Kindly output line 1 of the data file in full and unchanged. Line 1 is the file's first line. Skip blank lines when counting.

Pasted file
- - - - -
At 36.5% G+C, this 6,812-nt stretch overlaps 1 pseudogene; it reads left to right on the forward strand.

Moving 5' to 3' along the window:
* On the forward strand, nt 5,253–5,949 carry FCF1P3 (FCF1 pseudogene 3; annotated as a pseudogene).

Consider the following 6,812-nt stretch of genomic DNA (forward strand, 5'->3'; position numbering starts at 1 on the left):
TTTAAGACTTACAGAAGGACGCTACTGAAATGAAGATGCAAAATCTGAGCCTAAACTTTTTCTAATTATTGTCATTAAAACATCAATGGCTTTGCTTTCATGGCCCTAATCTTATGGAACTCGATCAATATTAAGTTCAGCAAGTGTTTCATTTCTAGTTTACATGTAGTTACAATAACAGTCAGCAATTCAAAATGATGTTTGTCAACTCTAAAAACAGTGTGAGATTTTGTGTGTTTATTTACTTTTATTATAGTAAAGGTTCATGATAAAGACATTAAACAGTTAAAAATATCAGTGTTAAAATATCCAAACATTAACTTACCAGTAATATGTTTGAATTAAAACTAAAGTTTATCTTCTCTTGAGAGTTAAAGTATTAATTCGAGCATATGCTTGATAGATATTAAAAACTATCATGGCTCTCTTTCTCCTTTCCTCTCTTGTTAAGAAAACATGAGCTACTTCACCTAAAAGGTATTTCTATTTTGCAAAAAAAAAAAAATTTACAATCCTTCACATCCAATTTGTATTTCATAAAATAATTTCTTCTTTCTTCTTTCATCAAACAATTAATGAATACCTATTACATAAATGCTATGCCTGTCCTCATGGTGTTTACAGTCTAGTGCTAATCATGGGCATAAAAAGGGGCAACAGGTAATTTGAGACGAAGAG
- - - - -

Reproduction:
At 36.5% G+C, this 6,812-nt stretch overlaps 1 pseudogene; it reads left to right on the forward strand.